We know that most of you are disengaged in your work, (about 87% of you to be precise according to Gallup); one in four of you don’t trust your employers (indicates this AMA study); and, most important, two-thirds of you experienced some kind of pay cut during the recession. This means that many of today’s employees have had their patience tested for too long and are now operating on the edge and primed to blow at the smallest employer infraction, which could lead to a sudden or unplanned resignation in the heat of the moment.
You can, of course, recover from a sudden and vexatious resignation, but it can seriously put the brakes on your career progression if you leave a company in haste without an exit strategy in place. For starters, it is likely to come across as impulsive or ill-judged if you have resigned in haste without a job offer in place. Potential employers could regard this as a sign of poor decision making while under pressure. You will also find yourself in a weaker negotiating position as the employer knows you have no other options and this decreases the chances of you finding a more suitable job on the right terms in a short time period. Quitting in haste and without an exit strategy will put you on the back foot from day one.
So, if you are sitting with your resignation letter in your back pocket, or you feel you simply can’t muster the energy to work at your employer any more and must resign today (without a plan/job), stop and devise your exit strategy.
A good exit strategy should take around 3-6 months to execute, probably longer for senior candidates. This gives you time to find a job, which takes about 10 weeks on average, according to recent U.S. DOL figures. It also gives you some reflective time to see if a career or at least direction change is needed and to decide which roles and/or companies will comprise the next most effective career steps. This minimizes the chance of your next move being a backward step, or a jump from the frying pan into the fire.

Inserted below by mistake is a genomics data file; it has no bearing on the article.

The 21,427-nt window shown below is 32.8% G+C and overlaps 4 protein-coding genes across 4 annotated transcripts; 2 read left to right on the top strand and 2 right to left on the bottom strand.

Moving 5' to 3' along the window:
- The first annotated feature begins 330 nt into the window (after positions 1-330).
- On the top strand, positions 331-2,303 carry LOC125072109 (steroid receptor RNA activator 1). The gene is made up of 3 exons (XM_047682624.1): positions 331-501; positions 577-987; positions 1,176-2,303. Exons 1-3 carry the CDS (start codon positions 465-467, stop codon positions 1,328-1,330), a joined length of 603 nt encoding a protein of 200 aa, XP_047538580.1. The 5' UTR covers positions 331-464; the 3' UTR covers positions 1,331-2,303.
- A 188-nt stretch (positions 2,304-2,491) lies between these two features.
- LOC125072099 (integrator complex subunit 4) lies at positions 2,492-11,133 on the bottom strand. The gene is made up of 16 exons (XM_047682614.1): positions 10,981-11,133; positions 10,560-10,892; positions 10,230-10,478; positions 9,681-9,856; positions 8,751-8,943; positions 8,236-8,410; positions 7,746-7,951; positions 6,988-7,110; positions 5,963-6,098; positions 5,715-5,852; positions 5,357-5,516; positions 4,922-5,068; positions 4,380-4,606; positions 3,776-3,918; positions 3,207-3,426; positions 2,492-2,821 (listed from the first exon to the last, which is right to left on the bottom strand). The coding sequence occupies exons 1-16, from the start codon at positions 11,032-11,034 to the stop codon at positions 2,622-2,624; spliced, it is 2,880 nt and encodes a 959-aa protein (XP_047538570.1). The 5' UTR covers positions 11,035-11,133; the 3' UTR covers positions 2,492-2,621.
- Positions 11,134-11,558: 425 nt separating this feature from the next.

You’ll also want to do some planning around any service-related benefits you may have. For example, is it worth staying an extra few months so you qualify for any service-related benefits, such as shares or annual bonus payments? It seems a shame to throw this away unless you are sure you can get it compensated for in a new job. Additionally, is it worth staying an extra few months so you can complete a full year tenure, e.g. 1 year or 2 years. It’s much better PR on your resume.
Taking 3-6 months to leave also gives you time to execute an effective networking campaign, which could involve making contacts with recruiters, hiring managers and peers in other companies to inquire about upcoming opportunities and share knowledge. You may or may not know that word-of-mouth hiring is currently the most effective way to find a job, and that studies show you are much more likely to be selected for interview and be offered a job if you are referred by an employee of a prospective employer or an influential contact. So, use your prolonged exit period to engage influencers both inside and outside the company to help find more relevant opportunities and convert them into interviews and job offers.
When you do come to leave, it’s vital to resign and honor your notice periods to ensure that you maintain strong relations with your current employer as you’ll rely on them to provide you with good references for your next job – and they may be able to help you to achieve future career or business objectives. As you can see, a job exit strategy is a crucial part of the job transitioning process that will enable you to make progressive and suitable career steps over the course of your working life.